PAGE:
Human metabolic energy balance has been an area of intrigue and confusion for decades. An imbalance between energy intake and energy expenditure is considered the primary etiology for weight changes. Behavioural interventions, however, have generally resulted in a smaller than expected weight loss, which in part has been attributed to compensatory adaptations in other components contributing to energy balance. Conversely, physically active individuals can exhibit negative energy balance without weight loss.
Energy balance is commonly used for understanding weight change and can be represented numerous ways, frequently by the equation:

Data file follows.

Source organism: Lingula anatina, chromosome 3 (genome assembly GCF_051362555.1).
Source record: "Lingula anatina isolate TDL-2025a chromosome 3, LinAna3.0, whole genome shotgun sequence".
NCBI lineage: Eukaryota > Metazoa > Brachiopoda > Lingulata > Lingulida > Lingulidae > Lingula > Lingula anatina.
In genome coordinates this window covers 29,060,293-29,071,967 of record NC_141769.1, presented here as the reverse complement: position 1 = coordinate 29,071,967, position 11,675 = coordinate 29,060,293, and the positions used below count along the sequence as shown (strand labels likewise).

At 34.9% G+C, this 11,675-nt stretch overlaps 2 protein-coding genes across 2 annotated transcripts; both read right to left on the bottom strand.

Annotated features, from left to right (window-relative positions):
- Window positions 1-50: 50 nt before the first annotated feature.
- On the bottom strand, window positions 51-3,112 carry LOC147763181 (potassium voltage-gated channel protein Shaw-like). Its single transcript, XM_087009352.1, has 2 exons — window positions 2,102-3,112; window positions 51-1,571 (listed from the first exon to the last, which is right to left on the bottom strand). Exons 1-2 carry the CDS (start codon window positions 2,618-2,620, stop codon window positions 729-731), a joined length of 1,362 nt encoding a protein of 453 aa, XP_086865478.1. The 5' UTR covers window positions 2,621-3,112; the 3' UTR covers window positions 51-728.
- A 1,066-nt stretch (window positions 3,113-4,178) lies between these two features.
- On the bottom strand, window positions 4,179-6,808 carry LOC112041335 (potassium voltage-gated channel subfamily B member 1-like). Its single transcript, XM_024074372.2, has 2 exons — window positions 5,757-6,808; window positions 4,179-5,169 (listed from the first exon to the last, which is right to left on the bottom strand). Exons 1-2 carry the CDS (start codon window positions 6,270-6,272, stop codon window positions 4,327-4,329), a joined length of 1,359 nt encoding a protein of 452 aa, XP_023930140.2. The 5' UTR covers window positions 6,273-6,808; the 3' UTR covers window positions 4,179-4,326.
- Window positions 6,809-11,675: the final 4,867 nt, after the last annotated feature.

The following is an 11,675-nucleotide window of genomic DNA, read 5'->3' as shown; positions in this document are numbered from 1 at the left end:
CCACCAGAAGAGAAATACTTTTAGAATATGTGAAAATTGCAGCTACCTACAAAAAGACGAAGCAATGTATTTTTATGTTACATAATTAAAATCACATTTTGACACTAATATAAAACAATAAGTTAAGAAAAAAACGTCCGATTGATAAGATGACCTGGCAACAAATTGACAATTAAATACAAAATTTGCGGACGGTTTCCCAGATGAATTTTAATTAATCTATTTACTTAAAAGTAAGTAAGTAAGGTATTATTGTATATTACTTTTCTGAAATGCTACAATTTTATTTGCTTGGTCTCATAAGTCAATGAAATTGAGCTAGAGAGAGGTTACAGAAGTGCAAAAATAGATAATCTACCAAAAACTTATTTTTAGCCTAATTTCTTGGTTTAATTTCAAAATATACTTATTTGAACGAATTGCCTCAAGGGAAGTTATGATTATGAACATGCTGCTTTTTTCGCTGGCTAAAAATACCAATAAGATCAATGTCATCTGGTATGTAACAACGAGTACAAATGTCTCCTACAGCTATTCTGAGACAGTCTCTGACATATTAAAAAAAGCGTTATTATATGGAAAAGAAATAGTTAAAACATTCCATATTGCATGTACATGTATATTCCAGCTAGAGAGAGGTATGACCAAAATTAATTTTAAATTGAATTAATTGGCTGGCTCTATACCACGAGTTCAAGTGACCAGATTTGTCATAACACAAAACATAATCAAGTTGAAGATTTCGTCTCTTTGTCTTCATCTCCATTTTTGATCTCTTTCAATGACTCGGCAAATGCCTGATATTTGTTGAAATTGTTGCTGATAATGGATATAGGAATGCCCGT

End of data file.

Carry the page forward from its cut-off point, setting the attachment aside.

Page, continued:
Change in energy stores=energy intake–energy expenditure. Despite its use as the prevalent equation for energy, it lacks consideration regarding additional factors. Hence, simplistic notions based on “energy in and energy out” are largely ineffective. Human energy homeostasis is complex and there are many unanswered questions. This commentary reviews assumptions related to energy balance, especially emphasizing weight maintenance in exercising individuals. Additionally, paths for further studies are presented that may address some of the discrepancies in the current research literature.